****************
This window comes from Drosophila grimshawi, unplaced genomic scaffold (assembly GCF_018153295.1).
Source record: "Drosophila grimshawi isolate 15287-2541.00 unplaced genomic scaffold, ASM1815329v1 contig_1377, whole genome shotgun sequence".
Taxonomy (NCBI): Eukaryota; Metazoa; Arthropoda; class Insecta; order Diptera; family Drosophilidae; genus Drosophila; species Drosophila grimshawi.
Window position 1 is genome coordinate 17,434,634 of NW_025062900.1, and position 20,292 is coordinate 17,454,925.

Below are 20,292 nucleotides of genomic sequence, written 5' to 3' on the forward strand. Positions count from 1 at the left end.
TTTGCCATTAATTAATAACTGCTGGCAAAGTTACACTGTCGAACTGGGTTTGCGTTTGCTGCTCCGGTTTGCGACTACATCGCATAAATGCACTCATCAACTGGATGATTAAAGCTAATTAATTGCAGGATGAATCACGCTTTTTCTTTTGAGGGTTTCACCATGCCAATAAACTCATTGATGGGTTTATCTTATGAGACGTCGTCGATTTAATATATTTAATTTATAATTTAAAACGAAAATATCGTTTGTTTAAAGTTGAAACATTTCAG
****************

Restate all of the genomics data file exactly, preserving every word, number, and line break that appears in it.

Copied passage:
This window comes from Drosophila grimshawi, unplaced genomic scaffold (assembly GCF_018153295.1).
Source record: "Drosophila grimshawi isolate 15287-2541.00 unplaced genomic scaffold, ASM1815329v1 contig_1377, whole genome shotgun sequence".
Taxonomy (NCBI): Eukaryota; Metazoa; Arthropoda; class Insecta; order Diptera; family Drosophilidae; genus Drosophila; species Drosophila grimshawi.
Window position 1 is genome coordinate 17,434,634 of NW_025062900.1, and position 20,292 is coordinate 17,454,925.

Below are 20,292 nucleotides of genomic sequence, written 5' to 3' on the forward strand. Positions count from 1 at the left end.
TTTGCCATTAATTAATAACTGCTGGCAAAGTTACACTGTCGAACTGGGTTTGCGTTTGCTGCTCCGGTTTGCGACTACATCGCATAAATGCACTCATCAACTGGATGATTAAAGCTAATTAATTGCAGGATGAATCACGCTTTTTCTTTTGAGGGTTTCACCATGCCAATAAACTCATTGATGGGTTTATCTTATGAGACGTCGTCGATTTAATATATTTAATTTATAATTTAAAACGAAAATATCGTTTGTTTAAAGTTGAAACATTTCAG